Now it is your turn. The steward will call the class. You should have changed leads by this time and given the dog a final brush. If there are several of you try to be second. It will give you time to settle yourself. The only exception is a variety class where most judges will ask for table dogs first. A Newfie is not normally assessed on a table. It gives the exhibitors hernias. Check your ring number in the catalogue, walk up to the steward and tell him your number. If your mind goes blank, ask to look at his catalogue rather than yelling out your name and the dog’s name. The judge is not supposed to know until after the class. Take your ring number, clip on so the steward can see it and line up on the mat.
Stack you dog, and try to relax. The dog will be calm but you won’t be. The judge will be writing up the last class so keep an eye on him so that you are ready when he is. If your dog is messing about turn him in a circle and try again, don’t start fighting to make him stand as he will think this is a great game. Watch the first dog move, the judge should leave you room to stack your dog behind him whilst he finishes the other. Take this opportunity as it gives you a few extra seconds to get a good stand. You may be asked “ How old?” Other than that don’t expect much chit chat as the judge has about 2 minutes to go over the dog and move you. Listen carefully to what he asks you to do and if you don’t hear or understand Ask. As you return to the judge on the final move stand the dog. He will then say thank you. You turn and gait back to the mat you could well be being watched.
In bigger classes don’t switch off. A lot of judges will run their eyes over the dogs they have already gone over to mentally keep them in order. You also need to be aware of what is going on so you don’t get in the way of other competitors. If you are stood like a sack of potatoes when the judge looks round you could ruin your chances at the last minute. Being second you will know when the last dog is being seen because there is only one in front of you. Be ready to stack your dog again as the judge will turn immediately back to the line to have a final look before placing. Keep one eye on the judge, he will call out his winners and stand them in the middle of the ring with the 1st dog on his left as he faces them. Keep showing! the placings are not final until they are written in the judges book.
When the winners are placed the usual signal for dismissal is ‘Thank you’. If you have been placed at an open show the first place only will have a write up. The others leave the ring hopefully after congratulating the winner of the class. At Championship shows it is the first 2 or 3 for whom the judge writes a critique.
If you got 1st in your class the judge will want you again. When the steward calls "all unbeaten dogs", you return to the ring. The Steward should indicate how the judge wants his class winners lined up. You will probably be moved again up and down the mat. Then the Best of Breed will be selected and the Best Puppy. There may be a Reserve Best of Breed.
Now back to the rules, if there was no puppy class there is still a best puppy. The judge will want all puppies unbeaten by another puppy.
Another scenario is an owner who has 2 puppies and put one in the puppy class and one in the next higher class be it junior, yearling, novice, or graduate. This dog could have been 3rd or 4th in the class but if the dogs in front were adults he is still an unbeaten puppy and can challenge for best puppy. Be guided by the ring Stewards, ask if you are not sure, but try to give them space to do their job of assisting the judge.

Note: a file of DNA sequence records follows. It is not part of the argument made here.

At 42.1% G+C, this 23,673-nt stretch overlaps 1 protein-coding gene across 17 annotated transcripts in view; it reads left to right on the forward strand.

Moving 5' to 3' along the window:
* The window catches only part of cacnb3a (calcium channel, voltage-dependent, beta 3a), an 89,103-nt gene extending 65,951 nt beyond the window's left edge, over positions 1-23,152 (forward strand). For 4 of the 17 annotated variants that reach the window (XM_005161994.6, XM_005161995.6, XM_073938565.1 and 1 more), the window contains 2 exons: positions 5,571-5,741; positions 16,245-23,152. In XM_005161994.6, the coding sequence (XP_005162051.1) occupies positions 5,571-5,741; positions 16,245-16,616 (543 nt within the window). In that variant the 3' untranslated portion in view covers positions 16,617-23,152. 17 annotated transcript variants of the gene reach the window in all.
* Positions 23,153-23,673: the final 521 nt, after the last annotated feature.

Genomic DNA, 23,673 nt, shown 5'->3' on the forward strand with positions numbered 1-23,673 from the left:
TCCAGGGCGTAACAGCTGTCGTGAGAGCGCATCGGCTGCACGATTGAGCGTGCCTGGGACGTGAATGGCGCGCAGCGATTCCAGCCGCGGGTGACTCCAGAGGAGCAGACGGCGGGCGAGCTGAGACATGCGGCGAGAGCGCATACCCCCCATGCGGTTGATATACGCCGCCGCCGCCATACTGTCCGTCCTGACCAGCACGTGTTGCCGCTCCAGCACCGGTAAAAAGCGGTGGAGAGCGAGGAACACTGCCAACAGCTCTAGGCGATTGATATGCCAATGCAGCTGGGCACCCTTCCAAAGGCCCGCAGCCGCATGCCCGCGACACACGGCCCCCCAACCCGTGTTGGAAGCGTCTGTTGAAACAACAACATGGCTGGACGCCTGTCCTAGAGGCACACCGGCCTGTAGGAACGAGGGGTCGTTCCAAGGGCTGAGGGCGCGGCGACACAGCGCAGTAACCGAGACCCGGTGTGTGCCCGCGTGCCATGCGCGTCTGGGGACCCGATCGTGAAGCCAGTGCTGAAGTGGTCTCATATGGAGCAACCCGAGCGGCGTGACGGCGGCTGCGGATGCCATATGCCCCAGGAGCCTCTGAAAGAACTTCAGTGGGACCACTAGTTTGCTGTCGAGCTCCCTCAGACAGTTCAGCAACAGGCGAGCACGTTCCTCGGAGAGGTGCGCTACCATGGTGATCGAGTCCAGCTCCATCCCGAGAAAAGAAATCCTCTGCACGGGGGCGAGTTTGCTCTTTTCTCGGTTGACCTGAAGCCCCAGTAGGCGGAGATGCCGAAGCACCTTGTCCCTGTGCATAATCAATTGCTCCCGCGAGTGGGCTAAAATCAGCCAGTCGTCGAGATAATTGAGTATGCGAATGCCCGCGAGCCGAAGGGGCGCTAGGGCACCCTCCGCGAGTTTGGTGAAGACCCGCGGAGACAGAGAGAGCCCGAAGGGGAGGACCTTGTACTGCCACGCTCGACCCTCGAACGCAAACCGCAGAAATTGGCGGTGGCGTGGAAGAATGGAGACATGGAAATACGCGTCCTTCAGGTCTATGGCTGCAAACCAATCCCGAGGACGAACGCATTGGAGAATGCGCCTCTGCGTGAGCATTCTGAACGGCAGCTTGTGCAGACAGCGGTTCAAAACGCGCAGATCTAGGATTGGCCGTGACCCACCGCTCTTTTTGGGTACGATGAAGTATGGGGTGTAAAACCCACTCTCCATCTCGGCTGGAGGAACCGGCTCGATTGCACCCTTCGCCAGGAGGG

Assuming you win, your job is then over until best in show/ best puppy in show. You can withdraw from any variety class to remain unbeaten if you want to. If you enter the varieties remember to take off your winning rosettes before going into the class. You now have a long wait, so rest your dog, have a drink and watch what is going on. Best in Show is just a repeat of the ring class with more dogs, You need to know if your dog has been ‘seen’ by the Best in Show judge as new dogs and seen dogs line up separately. The only class in which you can wear your Best of breed ribbon is best in show.
Disasters in the ring
The only unforgivable sin is for your dog to ‘go for’ the judge. I don’t mean wriggle or be nervous I mean Bite. Such a dog should not be shown.
If the dog leaves a big puddle or pile in the middle of the ring during showing—OOPS! It has happened to all of us. It is your responsibility as exhibitor to clean up, but in practice the ring stewards want to keep things flowing(no pun intended). Try to catch the eye of the steward for help to get the bucket and mop, if it is a solid offering use the bag in your pocket. It is polite to offer to clean up whilst they hold your dog not click your fingers and point to the mess then turn your back as if it is nothing to do with you. It happens unfortunately!
If due to excitement your dog is bouncing round like Zebedee (Magic Roundabout fans will understand) and will not move off at a trot, circle him and try again, you don't lose points for a restart.
All exhibitors should be courteous but some will crowd you, box you into a corner, or stand in front of you. Smile and ask them to move over a bit, keeping your cool makes them look silly.
It bears repeating. This is a ‘for fun’ sport. Your dog will have done its best to please you all day. It is not cunning, malicious or out to show you up. It is a baby who is responding to your training. Patience and rewarding good behaviour will succeed in the long run. For many of us our Newfie’s will be stronger and heavier than we are and remember they hold the world record for pulling 56 times their own bodyweight.
You know you are taking the best dog home so whatever the outcome praise and a hug is his reward, even if you need more training!